Ammonia used in low concentrations, as in household cleaners, is safe on all surfaces.  In its pure form or in high commercial concentrations (25-35%), it will corrode and ruin some surfaces.

Antibacterial

Antibacterial refers to any agent that interferes with the growth and reproduction of bacteria.  An antibacterial agent is not necessarily a disinfectant, which actually kills a large amount of microbes—up to nearly 100%.  Personal cleansing and household cleaning products should contain an active antibacterial or antimicrobial ingredient in order to not only clean but also to control the growth of microorganisms.*
            
*The words antibacterial and antimicrobial are often used interchangeably. Strictly speaking, however, antimicrobial means activity against a wide variety of microorganisms, while antibacterial refers to activity against bacteria.

Antiseptics vs. Disinfectants

We control microorganisms (also called microbes) with substances that kill or reduce their numbers on non-living tissue and on living tissue.

Substances that kill microbes and are applied to living tissue (the skin, for example) are called antiseptics.

Substances taken internally to destroy microbes inside the body to kill microbes are called antibiotics.

Substances applied to non-living tissue (surfaces such as floors) are called disinfectants.

Asbestos

Asbestos is the name given to a number of naturally occurring, fibrous silicate minerals that are mined for their useful properties such as thermal insulation and as an acoustic insulator.  It is used in fireproofing and other building materials.

When damaged or disturbed, microscopic bundles of fibers become airborne. If inhaled into the lungs they can cause significant health problems. A 1989 law that banned most asbestos-containing products was overturned, and today it can be found in numerous products.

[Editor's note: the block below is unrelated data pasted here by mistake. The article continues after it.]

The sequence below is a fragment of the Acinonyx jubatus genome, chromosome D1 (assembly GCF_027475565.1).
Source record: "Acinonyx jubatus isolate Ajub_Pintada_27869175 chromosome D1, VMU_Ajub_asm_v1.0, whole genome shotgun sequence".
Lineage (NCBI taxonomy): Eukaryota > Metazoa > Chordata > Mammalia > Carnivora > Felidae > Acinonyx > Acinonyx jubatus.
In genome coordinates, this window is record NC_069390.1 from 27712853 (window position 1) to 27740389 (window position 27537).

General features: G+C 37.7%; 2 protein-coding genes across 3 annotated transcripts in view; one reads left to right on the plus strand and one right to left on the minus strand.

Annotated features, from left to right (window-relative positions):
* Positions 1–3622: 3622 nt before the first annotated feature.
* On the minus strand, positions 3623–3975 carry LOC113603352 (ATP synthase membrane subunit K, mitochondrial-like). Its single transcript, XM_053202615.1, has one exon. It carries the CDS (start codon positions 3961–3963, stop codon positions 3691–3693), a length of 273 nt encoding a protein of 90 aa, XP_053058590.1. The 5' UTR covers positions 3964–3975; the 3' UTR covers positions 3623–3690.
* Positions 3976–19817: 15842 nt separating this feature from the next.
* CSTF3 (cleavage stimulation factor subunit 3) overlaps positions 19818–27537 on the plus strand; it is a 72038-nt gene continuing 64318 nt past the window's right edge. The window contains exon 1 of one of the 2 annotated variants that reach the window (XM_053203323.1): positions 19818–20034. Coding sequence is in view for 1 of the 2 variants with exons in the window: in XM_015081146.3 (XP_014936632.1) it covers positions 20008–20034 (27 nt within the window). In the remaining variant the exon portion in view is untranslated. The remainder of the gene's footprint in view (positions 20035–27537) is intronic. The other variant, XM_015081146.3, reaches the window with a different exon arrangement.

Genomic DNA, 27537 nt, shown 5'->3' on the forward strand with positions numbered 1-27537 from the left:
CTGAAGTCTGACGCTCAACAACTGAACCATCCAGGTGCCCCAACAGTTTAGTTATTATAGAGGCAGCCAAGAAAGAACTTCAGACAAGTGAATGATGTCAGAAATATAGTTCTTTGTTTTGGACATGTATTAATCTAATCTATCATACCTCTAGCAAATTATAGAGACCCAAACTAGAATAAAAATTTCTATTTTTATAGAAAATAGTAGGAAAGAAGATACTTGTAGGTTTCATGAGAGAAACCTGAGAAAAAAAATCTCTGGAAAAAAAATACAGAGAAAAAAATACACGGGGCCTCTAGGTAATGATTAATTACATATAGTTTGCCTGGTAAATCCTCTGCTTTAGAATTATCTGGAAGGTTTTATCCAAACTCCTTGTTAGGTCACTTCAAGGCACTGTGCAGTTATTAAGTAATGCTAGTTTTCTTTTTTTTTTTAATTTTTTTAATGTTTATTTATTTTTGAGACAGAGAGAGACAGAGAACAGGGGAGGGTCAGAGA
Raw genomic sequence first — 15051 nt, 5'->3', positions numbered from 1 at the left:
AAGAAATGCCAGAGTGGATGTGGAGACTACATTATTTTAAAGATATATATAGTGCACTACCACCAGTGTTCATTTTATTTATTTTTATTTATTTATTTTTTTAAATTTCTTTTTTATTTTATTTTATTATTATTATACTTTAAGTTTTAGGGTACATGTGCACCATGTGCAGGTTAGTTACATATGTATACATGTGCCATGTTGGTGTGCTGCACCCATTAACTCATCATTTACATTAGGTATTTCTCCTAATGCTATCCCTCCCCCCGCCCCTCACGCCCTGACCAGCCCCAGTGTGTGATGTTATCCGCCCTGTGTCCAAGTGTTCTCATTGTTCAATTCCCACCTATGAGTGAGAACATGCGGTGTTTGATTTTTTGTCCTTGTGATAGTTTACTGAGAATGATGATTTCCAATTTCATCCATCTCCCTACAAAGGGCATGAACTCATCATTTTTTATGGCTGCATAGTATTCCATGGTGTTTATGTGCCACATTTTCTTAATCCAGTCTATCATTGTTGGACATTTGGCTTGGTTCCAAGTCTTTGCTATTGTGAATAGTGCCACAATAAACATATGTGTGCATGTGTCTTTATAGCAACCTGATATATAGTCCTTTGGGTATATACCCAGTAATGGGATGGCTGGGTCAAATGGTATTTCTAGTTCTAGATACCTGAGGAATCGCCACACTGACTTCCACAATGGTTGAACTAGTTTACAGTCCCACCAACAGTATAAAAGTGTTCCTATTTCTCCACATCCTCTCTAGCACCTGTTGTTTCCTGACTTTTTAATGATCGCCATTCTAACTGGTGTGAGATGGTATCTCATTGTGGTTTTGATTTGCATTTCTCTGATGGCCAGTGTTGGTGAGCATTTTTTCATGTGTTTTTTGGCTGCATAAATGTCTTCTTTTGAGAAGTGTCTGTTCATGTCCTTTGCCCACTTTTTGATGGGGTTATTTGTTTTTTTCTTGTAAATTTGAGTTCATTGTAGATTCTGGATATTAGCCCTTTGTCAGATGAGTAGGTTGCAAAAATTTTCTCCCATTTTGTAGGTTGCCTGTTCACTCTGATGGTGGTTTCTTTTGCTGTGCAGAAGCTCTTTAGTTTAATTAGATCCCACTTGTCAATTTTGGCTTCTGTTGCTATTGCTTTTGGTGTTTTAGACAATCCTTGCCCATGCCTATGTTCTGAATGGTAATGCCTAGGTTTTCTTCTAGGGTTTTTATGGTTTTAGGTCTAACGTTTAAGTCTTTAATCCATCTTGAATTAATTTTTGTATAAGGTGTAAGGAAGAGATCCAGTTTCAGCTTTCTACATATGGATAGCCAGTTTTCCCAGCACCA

Asthma

Asthma is a lung condition that causes a person to have difficulty breathing. Normally we breath by taking in air through the nose or mouth, which then goes into the trachea (windpipe) passing through the bronchial tubes, into the lungs, and finally back out again.  A person with asthma has sensitive, or hyperactive, airways that become inflamed when exposed to certain triggers, or things that cause the inflammation. (See Asthmatic Triggers) These triggers—such as dust, exercise, and cigarette smoke—cause the smooth muscles around the airways to swell and tighten up. When this happens, thick mucus also forms which further causes difficulty in breathing.

When breathing becomes difficult, a person with asthma is said to have a flare-up or asthma attack.

While the cause is unknown, asthma is thought to result from environmental and genetic factors.  It isn’t contagious.

Asthma, Numbers of People with

It has been estimated that more than 20 million people in America suffers from a type of asthma. That is roughly 7% of the population. A report also showed that as many as 300 million people worldwide suffers from this condition. By 2025, there will be at least one hundred million more people suffering from asthma.

Every day in America: